But I know for sure it was the people I encountered and befriended, the people who taught me so much, the friends who became family, and the family who I will surely miss:

under: Skyler Elmstrom, Summer Scholars

Week 10 – fin: The Naturalist

Posted by: | August 23, 2016 | 1 Comment |

Way back during my sophomore year of college, I took a course on general natural history – although the way the professor taught, it was more like story time than a lecture. He was one of those old school naturalists from the 1960s who built their careers simply by walking around and observing the subtle ecological interactions that you and I would have obliviously strolled past. Even now half-deaf from countless doses of antimalarial drugs and wizened from decades of work in the tropics, he retained a noticeable enthusiasm in his voice every time he regaled us about this particular insect or that peculiar plant.

His passion for nature was one that was superseded only by his mission for conservation, something that he strove to emphasize in every lecture. I took the following passage from an assigned article of his, one that I was reminded of as I reflected over the past ten weeks.

Science and society are uneasy partners in the wildland garden: In the best of worlds we may achieve a very fine and finely negotiated partnership, and in the worst of worlds, annihilation of one by the other. A wildland garden with gentle trodding from caring gardeners just might achieve the partnership. A wilderness faces certain annihilation as a battlefield.

This description is a summary of a larger ideal, one in which we humans view nature not as an unfathomable wilderness, but as a giant, valuable garden. It’s an ideal that has yet to be realized. In this modern age of technology and industry, the only way to ensure we have wild spaces left is to appeal to human authority and market the wilds as pragmatic and worth saving. An intact nature certainly does provide a wealth of ecosystem services and a multitude of other assets (not to mention aesthetics), but as it stands now, the magnitude of these benefits is lost to the majority of society.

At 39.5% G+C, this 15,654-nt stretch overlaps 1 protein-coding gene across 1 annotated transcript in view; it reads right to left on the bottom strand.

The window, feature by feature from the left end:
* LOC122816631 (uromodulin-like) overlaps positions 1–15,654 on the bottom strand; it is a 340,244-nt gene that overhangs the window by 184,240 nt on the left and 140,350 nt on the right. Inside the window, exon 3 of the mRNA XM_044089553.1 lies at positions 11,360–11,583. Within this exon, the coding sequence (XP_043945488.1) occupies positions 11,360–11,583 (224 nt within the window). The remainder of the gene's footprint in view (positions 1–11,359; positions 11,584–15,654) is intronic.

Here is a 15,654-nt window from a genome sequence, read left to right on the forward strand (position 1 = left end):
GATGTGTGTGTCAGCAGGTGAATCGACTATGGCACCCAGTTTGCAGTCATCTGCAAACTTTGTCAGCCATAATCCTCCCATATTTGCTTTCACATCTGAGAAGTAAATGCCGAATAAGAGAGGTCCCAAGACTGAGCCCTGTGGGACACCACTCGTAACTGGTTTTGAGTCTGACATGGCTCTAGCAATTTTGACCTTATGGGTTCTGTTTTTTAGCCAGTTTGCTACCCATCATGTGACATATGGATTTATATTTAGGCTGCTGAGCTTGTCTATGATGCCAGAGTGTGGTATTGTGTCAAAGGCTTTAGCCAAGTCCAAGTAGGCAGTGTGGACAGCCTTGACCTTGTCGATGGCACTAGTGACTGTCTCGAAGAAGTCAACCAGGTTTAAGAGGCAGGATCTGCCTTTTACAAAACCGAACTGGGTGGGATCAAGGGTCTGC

The way things are going these days, this is the approach that we must pursue. But at the same time, I think there’s still hope for a paradigm shift, one where we will eventually acknowledge nature not just on its tangible worth, but also on its intrinsic values. My time here with the ODFW Marine Reserves Program has been an enlightening experience of what has so far been accomplished and also what needs to be done further in this regard. If there’s anything I can pass along to those of you who are reading, it would be these few lessons that I’ve learned both here and in years past.

  1. Nature has been extraordinarily resilient against humanity’s “management,” but there is a breaking point.

One of the greatest follies of human nature is that we think we know best (the operative word here being “think”). But the truth is that we have learned after the fact too many times for us to know what is and isn’t good for the environment:

And yet people still think ventures like the Pebble Mine are good ideas. I could go on and on, but the message is that most of the time our intentions are neutral at best and irreparably catastrophic at worst. We’ve seen it countless times already, we’re still seeing it happen in the present, and we’re bound to repeat it in the future if something doesn’t change.

The solution? Allow our scientists and their research to inform and guide us, which takes us to my next point.

  1. Science takes time.